Use of Economic Optimization to Assess the Value of Water Marketing

by Richard Howitt,
Jay Lund,



Document Type: Proceeding Paper

Part of: WRPMD'99: Preparing for the 21st Century

Abstract: (No paper) There is an increasing interest and implementation of water markets as an allocation mechanism for water in the Western U.S. However, the importance of the timing and location of water supplies offered to the market requires a similar level of disaggregation of the measures of water value. An optimization model of Californian agriculture is used to simulate monthly marginal value product functions for water. The value functions are calculated for twenty-one regions in the state that differ by water institutions or growing conditions. The regional model is calibrated to a four-year database on cropping patterns, cost, returns and water use. The driving force is a calibrated output cost function based on the PMP method ( Howitt 1995). In this model the approach is generalized to incorporate a full matrix of direct and indirect costs from the combination of crop output observed in the base data set. Given the limited data set available, the full cost matrix results in an ill-posed calibration problem. A Maximum Entropy estimation procedure is used to reconstruct a cost matrix that calibrates the model. The agricultural production model is calibrated to an annual profit and cropping pattern. Monthly water values are embedded in the annual optimization by use of monthly crop and regionally specific water requirements and a constraint that restricts stress irrigation in any given month. The potential for substituting improved water application technologies is modeled using a Constant Elasticity of Substitution production function whose elasticity of substitution determines the rate of technological adoption. The value functions are defined as step functions that are used to drive an optimizing network flow model.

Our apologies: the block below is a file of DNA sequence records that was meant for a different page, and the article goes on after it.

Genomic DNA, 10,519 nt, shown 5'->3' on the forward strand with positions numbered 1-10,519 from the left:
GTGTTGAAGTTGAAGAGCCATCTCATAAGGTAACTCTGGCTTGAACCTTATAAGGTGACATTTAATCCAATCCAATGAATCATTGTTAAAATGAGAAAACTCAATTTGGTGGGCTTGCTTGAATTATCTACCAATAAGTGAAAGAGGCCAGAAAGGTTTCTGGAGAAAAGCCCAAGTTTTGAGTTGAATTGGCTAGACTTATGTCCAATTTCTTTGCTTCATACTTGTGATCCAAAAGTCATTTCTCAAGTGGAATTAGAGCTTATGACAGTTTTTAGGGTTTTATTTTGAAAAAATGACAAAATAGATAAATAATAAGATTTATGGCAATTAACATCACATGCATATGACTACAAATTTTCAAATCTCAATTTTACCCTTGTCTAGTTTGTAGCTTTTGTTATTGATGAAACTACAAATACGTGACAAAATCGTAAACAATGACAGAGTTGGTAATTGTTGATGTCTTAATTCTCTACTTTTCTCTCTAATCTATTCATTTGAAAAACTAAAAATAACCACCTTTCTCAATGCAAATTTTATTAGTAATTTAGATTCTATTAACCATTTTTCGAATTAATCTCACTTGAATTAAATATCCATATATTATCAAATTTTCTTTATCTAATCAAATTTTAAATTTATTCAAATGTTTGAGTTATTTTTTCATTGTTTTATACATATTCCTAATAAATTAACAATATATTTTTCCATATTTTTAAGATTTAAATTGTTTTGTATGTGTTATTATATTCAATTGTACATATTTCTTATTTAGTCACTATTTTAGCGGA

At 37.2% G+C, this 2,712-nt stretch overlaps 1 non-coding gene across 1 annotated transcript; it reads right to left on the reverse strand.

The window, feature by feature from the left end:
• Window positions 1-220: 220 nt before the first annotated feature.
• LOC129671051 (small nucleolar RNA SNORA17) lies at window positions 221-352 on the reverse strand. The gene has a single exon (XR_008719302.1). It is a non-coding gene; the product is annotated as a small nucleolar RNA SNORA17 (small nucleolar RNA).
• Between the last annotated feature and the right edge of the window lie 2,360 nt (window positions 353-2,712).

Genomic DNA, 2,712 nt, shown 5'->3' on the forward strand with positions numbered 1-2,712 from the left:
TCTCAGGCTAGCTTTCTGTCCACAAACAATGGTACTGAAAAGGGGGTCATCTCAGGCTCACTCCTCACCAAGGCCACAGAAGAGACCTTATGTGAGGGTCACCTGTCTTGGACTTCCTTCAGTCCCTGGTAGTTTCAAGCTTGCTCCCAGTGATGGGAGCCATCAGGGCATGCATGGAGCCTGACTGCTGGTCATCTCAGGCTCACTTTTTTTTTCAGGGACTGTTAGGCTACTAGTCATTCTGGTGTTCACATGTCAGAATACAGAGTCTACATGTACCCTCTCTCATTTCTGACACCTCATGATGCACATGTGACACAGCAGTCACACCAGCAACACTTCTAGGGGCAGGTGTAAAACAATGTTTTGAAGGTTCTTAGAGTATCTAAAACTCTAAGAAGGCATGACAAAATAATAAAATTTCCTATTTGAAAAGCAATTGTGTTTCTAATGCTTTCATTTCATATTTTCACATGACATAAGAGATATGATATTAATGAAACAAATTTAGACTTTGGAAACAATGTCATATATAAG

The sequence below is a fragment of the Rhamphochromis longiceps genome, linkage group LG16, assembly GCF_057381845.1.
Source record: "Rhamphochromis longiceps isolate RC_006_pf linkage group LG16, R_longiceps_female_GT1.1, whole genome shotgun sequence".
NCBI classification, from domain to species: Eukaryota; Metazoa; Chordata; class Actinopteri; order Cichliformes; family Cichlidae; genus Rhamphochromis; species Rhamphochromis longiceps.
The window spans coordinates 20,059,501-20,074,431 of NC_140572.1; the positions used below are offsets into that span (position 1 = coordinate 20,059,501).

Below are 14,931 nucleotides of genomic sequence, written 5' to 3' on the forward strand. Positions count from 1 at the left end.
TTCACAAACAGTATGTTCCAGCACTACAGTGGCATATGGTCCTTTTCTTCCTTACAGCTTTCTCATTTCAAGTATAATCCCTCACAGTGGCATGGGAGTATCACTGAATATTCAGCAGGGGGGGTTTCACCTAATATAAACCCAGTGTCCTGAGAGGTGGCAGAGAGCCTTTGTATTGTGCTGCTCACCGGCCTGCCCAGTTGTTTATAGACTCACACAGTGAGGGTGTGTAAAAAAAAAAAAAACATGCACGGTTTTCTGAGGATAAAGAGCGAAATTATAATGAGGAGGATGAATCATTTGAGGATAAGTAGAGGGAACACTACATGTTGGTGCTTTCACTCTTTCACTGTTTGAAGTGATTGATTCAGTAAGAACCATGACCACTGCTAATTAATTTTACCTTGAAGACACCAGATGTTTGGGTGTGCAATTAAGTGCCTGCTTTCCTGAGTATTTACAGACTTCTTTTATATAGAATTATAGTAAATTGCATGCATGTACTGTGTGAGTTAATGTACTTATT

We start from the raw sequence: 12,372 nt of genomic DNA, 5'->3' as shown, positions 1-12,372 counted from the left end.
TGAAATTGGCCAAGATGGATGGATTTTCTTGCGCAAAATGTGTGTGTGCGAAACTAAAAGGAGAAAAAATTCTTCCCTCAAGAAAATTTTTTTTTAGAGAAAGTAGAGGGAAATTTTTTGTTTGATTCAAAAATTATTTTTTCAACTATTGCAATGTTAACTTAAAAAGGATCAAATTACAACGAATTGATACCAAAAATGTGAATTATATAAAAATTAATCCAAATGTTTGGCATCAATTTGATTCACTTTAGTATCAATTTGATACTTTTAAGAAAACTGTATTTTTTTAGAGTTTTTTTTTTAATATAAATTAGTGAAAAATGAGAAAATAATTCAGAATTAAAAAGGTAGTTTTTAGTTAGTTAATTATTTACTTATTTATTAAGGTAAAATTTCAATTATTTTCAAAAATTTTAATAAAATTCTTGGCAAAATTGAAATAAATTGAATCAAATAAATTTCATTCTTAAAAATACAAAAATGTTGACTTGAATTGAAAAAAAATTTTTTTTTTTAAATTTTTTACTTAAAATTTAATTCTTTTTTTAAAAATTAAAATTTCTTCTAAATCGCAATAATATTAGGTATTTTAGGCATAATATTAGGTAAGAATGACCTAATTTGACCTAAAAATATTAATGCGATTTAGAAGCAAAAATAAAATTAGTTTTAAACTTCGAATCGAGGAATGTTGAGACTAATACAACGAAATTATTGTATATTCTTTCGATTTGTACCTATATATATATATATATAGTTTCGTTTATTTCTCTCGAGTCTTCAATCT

Subject Headings: Optimization models | Marketing | Calibration | Economic factors | Hydrologic models | Water use | Matrix (mathematics) | Data processing | Business management | Water supply | North America | California | United States

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